Yvonne Chaka Chaka still happy to be Africa's Princess
Yvonne Chaka Chaka is happy being called Princess of Africa at 55 years old and she's not interested in graduating to be a queen.
On her 55th birthday on Wednesday, Sowetan visited Chaka Chaka at her home nestled in the heart of Sandton, Johannesburg.
Sporting an African print Lufi-D coat, she welcomes me into her home office and studio with President Cyril Ramaphosa's signature elbow greeting, thanks to the coronavirus outbreak. She offers me hand sanitiser before we sit down.
She points out that she recently repainted the space. Hanging on the freshly painted white walls are framed photos of all the glossy magazines that she has graced over the years, including Pace, Drum, Bona and True Love.
"I love the title [Princess of Africa] and I think I've lived by it. I love Africa and Africa loves me back," she says.
"I know the past years people were saying we want you to be the queen of Africa, but at 55 I'm still very happy to be called the Princess of Africa."
We move the conversation to the kitchen where Chaka Chaka offers us a rainbow cake and tea. Behind the kitchen door hangs a plaque that immediately grabs my attention.
"Marriage is a relationship where one person is always right and the other is the husband," it reads. Chaka Chaka shares the home with her husband of 30 years, Dr Mandlalele (Tiny) Mhinga. The couple's four children - all boys - have moved out.
"Let me tell you, 55 feels like 20 because I have so much energy and young people around me," she says. "I think when I was younger I thought that when you are 50 you are going to die."
Her home feels like a museum showcasing her illustrious 35-year career. Countless awards she has collected are displayed all over.
Aside from pictures of her children, there are photos of influential people she has rubbed shoulders with throughout the years - Quincy Jones, Michael Jackson, Nelson Mandela and George W Bush.
"Music found me. My intention was never to become a musician," she shares.
Chaka Chaka is the accidental superstar. She fell pregnant in matric with her first born son, Themba. After giving birth at 19, she took a gap year to raise her son. But one day she accompanied a musician friend to record label Dephon Entertainment.
It was then that she met regular collaborator Phil Hollis. He was in search of a fresh-faced starlet to perform a song he was working on and asked Chaka Chaka to sing for him.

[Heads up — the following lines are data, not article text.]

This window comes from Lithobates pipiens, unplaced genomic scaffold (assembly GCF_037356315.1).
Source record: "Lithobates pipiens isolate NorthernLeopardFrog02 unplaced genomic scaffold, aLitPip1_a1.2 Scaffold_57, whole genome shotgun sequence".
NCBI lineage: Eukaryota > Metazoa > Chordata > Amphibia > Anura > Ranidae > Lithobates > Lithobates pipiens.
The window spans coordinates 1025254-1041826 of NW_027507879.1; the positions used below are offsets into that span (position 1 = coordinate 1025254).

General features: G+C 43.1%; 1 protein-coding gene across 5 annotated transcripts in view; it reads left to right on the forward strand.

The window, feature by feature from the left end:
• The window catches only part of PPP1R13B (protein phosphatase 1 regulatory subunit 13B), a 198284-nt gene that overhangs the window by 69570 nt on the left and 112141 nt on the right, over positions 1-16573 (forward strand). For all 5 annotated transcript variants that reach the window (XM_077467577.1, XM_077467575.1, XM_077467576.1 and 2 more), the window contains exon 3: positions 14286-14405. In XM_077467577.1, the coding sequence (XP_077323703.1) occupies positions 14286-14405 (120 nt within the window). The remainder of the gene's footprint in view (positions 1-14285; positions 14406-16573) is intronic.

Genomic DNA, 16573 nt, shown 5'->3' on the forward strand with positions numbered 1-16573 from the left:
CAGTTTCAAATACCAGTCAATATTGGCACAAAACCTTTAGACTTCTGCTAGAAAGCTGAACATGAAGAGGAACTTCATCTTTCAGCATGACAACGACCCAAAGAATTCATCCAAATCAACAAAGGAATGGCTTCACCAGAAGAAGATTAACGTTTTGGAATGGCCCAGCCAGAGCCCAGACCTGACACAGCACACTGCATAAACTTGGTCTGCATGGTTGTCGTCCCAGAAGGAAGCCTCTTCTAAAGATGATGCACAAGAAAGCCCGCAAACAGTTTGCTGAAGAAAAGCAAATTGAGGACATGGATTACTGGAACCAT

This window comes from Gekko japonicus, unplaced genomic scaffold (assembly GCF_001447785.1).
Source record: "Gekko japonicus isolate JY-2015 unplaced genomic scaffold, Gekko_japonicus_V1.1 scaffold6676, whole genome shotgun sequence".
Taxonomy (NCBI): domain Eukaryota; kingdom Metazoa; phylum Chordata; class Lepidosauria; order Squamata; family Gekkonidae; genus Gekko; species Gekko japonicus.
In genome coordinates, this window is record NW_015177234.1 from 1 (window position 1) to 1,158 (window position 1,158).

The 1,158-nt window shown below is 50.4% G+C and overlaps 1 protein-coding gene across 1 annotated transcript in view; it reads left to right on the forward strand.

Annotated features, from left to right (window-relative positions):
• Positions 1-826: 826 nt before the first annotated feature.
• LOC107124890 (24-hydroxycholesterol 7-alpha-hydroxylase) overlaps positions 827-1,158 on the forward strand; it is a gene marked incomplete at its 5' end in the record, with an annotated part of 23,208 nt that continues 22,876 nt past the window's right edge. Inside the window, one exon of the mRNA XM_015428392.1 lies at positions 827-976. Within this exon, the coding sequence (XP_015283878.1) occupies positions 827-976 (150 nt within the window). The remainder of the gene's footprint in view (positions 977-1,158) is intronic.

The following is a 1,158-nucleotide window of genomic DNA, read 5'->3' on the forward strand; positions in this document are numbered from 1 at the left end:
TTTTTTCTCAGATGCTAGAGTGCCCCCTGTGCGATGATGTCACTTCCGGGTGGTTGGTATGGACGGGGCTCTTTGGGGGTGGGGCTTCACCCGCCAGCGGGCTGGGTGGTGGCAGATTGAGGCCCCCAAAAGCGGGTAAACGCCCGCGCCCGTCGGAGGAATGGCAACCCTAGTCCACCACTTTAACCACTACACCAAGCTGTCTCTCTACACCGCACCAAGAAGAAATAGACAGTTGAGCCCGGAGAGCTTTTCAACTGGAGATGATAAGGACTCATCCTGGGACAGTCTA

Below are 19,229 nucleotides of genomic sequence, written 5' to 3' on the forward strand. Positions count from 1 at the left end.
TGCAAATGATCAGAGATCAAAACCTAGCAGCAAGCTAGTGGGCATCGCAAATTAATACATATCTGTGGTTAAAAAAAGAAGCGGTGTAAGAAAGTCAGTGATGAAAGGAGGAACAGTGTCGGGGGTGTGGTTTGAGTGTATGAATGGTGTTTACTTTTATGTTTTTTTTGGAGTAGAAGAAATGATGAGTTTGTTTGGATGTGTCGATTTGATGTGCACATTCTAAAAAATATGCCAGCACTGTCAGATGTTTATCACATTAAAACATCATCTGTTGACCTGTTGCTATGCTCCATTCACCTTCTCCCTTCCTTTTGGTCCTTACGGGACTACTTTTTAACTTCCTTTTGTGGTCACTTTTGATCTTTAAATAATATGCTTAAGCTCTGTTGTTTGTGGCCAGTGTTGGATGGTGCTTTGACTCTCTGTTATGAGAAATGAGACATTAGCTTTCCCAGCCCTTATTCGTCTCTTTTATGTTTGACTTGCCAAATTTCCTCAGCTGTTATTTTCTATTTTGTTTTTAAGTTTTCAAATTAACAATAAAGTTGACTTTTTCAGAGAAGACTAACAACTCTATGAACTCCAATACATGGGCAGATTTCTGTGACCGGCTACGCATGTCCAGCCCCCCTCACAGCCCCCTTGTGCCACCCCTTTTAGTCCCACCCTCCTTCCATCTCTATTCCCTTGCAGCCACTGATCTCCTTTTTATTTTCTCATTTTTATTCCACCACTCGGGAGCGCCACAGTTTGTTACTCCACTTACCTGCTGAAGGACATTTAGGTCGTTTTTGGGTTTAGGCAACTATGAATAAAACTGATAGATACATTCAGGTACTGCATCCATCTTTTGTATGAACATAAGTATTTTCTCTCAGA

Although she was initially reluctant, Chaka Chaka sang and Hollis was blown away. He gave her lyrics to her first hit, I'm In Love With a DJ and she tirelessly rehearsed them.
"I had never been in a studio before, I was singing out of tune. They made me sing my lungs out," Chaka Chaka recalls. "They actually wanted me to sing the lyrics, but I recited them instead. So they loved it and asked me to start singing from the second verse.
"That's how I was found. I was young and new - I didn't care that people thought I was a one-hit one wonder."
Before they parted ways in 1989, Hollis and Chaka Chaka worked on the biggest hits of her career including Thank You Mr DJ, I'm Burning Up and Umqombothi.
But unfortunately Chaka Chaka doesn't own the masters to those songs. After 30 years she says she is in negotiations to reclaim her masters.
"It's a lesson. I'm not bitter or angry. I want to buy them back and record companies have made enough money now after 30 years," Chaka Chaka says. "I'm negotiating that. I must own my music, it's mine. They have made their money and must give it back.
"Even though everyone thinks that Phil Hollis ripped me off, he taught me how to save money. I mean, imagine at 21 you are given a cheque of R500,000? That's a lot of money. Phil used to tell me that 'we are only going to give you R300,000 and the rest we will invest'. I hated him for it. He would tell me about long- and short-term insurance. I'm grateful to him."
When her career kicked off in 1985 Chaka Chaka started to tour Africa. Her first trip out of SA was to Lesotho, then Botswana and Kenya. Before long she became known as the Princess of Africa.
"Phil Hollis said to me 'it looks like Africa loves you'. He added, 'I want you to either be the queen or princess'. I chose princess," she recounts.
it looks like Africa loves you
"In 1989 I went to Uganda and when I got to the airport people had placards. They told me 'we love you and you are our princess'."
In 1987, Chaka Chaka says she was making so much money that she decided to travel the world for a month. She visited the US and Europe. Chaka Chaka met Whitney Houston in Washington and Ray Phiri introduced her to Miriam Makeba in New York. Chaka Chaka and Makeba became good friends.
The one musician that Chaka Chaka had an interesting relationship with was Brenda Fassie. She says a lot of their animosity was exaggerated by the media.
"Brenda was Brenda, she was just that mad girl. But when Brenda was sober she was amazing," she says.
Her romantic life took a happy twist when Chaka Chaka was introduced to Mhinga by her sister, who is a nurse. At the time she was dating veteran musician Chicco Twala.
Chaka Chaka had a rash on her skin. Mhinga prescribed her medication and they became "good friends". They married in October 1989.
"He [Mhinga] has never been that pushy guy that wants to go with you everywhere. He is 12 years older than me," Chaka Chaka says. "He would just support me. People thought I was a gold digger and wanted his money since he is a doctor and I'm not educated."
Chaka Chaka is a grandmother of two. Her battle for her masters inspired her to found the BVSM (Backing Vocalists and Session Musicians) awards in 2015. They shine the spotlight on backing vocalists and session musicians who have been cast aside for a long time. The latest edition of the awards took place last Sunday.
She has also tried her hand at acting with roles in Muvhango and Giyani: Land of Blood.
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